Suppose you discovered that some past prescription a GP gave you was actually a placebo. The treatment made you feel better, but now you know that the perceived benefit was really a placebo effect. Would you be upset at the deception, or pleased the doctor had found a way to help you?
There is little research on how often Australian doctors prescribe placebos. But, if they are at all like doctors in other countries, it is a common practice. Doctors break no law in using a placebo, but may cross an ethical boundary in choosing to deceive a patient, or to facilitate a patient’s self-deception.
What are placebos?
It’s important to distinguish between pure and impure placebos. A pure placebo is a straightforwardly fake treatment – a saline injection or a sugar pill, for instance, that is represented as a drug.
An impure placebo is a substance or treatment that does have clinical value, but not for the condition for which it is being prescribed.
Impure placebos can be vitamins, nutritional supplements, antibiotics for viral infections, sub-clinical doses of drugs, unproven complementary and alternative medicines, or unnecessary blood tests to calm an anxious patient.
A 2012 survey in the United Kingdom found 1% of GPs use pure placebos and 77% use impure placebos at least once a week.
Pure placebos involve an outright lie. Whether impure placebos should be characterised as deceptive is less obvious. With an impure placebo, the patient knows what he or she is actually taking, but may not realise the doctor does not expect the treatment to work.
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The placebo effect is unquestionably real but not yet fully understood. It is now believed there are different types of placebo effect involving different mechanisms. These include response conditioning based on prior experience, expectation and reward effects mediated through the dopamine system and natural analgesia through the production of endorphins, the body’s own painkillers.
What triggers the placebo effect, though, is belief: the belief that you are receiving a treatment and that it will be effective. The placebo itself is simply a prop to sustain the illusion. Studies suggest coloured pills are more effective than white pills, two pills are more effective than one, injections are more effective than pills, placebos administered in hospital are more effective, treatments perceived to be expensive are more effective than cheaper ones and brand-name drugs are more effective than generics.
The placebo effect has an evil twin, the nocebo effect, where a patient experiences adverse side effects from a harmless placebo, or where the expectation of negative symptoms precipitates those symptoms. The placebo effect is ubiquitous, which is why placebo-controlled trials are important in drug evaluation.
A drug’s effectiveness is measured in terms of the extent to which it is better than a placebo. Not all of the benefits of drugs derive from the pharmaceutical compound itself. For many drugs, some part of the benefit depends on the patient’s beliefs.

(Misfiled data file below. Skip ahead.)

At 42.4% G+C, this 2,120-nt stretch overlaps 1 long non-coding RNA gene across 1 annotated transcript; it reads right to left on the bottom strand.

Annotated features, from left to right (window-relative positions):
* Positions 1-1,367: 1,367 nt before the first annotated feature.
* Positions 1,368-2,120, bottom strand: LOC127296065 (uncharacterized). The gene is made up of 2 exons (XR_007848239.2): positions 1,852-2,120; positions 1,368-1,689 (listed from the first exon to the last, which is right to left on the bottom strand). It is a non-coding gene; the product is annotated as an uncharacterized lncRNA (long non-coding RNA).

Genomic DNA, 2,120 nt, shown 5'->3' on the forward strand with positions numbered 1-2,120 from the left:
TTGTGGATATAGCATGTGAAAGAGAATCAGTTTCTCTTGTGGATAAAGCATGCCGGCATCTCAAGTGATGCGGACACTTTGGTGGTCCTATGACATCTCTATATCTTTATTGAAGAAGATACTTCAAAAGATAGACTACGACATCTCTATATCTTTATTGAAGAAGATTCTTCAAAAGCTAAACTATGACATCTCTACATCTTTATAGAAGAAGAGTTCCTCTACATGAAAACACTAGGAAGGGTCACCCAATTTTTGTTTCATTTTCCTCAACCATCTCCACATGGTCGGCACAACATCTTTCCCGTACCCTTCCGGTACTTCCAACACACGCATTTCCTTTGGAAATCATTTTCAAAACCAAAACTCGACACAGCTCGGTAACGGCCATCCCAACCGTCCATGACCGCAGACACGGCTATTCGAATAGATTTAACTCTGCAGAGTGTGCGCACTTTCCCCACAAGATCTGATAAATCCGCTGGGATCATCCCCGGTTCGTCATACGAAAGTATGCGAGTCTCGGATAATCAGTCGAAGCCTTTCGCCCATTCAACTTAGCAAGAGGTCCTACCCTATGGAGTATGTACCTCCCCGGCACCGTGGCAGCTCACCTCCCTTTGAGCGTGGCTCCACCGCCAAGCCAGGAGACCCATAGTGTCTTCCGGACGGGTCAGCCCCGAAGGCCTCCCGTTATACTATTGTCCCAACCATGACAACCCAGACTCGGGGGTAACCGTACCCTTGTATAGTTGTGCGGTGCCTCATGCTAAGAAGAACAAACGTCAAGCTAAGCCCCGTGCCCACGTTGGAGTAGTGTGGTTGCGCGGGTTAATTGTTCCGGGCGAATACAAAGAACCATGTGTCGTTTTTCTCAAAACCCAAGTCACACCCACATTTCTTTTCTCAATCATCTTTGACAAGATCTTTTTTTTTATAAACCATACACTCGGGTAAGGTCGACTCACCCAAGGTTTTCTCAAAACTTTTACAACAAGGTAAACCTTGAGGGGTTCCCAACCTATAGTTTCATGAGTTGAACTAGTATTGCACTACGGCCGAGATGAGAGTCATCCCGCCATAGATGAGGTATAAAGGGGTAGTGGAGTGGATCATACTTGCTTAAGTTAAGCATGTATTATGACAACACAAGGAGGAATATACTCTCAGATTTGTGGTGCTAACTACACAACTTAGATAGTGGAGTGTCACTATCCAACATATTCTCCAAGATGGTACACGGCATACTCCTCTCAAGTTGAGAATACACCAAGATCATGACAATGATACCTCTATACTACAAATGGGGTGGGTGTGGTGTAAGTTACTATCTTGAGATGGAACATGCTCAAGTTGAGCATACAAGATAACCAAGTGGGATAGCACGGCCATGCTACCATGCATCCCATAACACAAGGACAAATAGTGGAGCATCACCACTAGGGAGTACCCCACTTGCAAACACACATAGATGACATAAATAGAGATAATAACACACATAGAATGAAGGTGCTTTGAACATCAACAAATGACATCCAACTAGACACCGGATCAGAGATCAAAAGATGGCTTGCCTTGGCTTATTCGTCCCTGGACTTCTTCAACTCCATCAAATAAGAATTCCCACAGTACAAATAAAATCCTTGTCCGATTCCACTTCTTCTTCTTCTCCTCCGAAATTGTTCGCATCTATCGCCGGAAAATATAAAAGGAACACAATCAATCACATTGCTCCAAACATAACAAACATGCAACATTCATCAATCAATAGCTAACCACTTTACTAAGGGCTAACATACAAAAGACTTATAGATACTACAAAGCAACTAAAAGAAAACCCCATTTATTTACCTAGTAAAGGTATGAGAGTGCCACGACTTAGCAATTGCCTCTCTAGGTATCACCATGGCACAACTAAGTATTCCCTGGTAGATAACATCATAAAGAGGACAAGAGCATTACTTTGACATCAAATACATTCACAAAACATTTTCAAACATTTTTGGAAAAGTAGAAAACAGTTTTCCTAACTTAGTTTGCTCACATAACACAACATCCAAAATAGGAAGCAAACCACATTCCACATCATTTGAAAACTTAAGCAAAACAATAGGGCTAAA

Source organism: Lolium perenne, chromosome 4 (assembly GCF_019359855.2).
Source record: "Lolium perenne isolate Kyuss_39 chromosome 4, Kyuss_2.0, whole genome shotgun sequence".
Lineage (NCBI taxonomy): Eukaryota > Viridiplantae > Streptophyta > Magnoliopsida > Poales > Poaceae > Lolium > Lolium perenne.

Are placebos ethical?
The placebo phenomenon raises some difficult questions about truth and consent in medicine. The two primary ethical duties of doctors are to act in the patient’s best interests and to respect the patient’s autonomy.
The doctrine of informed consent dictates that patients have an absolute right to make treatment decisions based on full information about the risks and benefits of proposed treatments.
Yet the placebo effect suggests that complete information and unvarnished honesty are not always in the patient’s best interests. Sometimes it may be beneficial for patients to have expectations their doctors do not share.
Similarly, there is an emerging concern in the literature that telling patients about all the possible side effects of a treatment can trigger a nocebo effect, causing some patients to experience adverse side effects.
It is obviously important to know about the side effects of treatments, both for deciding whether to take a drug and to be alert to possible problems. But this kind of information is not therapeutically neutral. It can condition expectations or focus anxieties in harmful ways.
A cognitive intervention that can produce significant pain relief and measurable improvement for a variety of other symptoms is, unquestionably, medically important. It’s questionable, however, whether we should incorporate such an intervention into standard practice, given it requires deception.
Essentially, the issue is the placebo effect has a serious image problem. Discovering that an apparently helpful medicine was merely a placebo can be embarrassing, even shameful. It is often seen as implying gullibility or delusion, or perhaps that the illness was exaggerated.
The emphasis on deception frames the placebo effect as a kind of illusion that is “all in the mind”. But the placebo effect is not a weird anomaly. It shows us something about how the body’s responses to injury and disease function.
If beliefs, expectations and dispositions are involved in the neuro-physical mechanisms governing pain response, then it may matter a great deal how we understand, imagine and anticipate our own pain.
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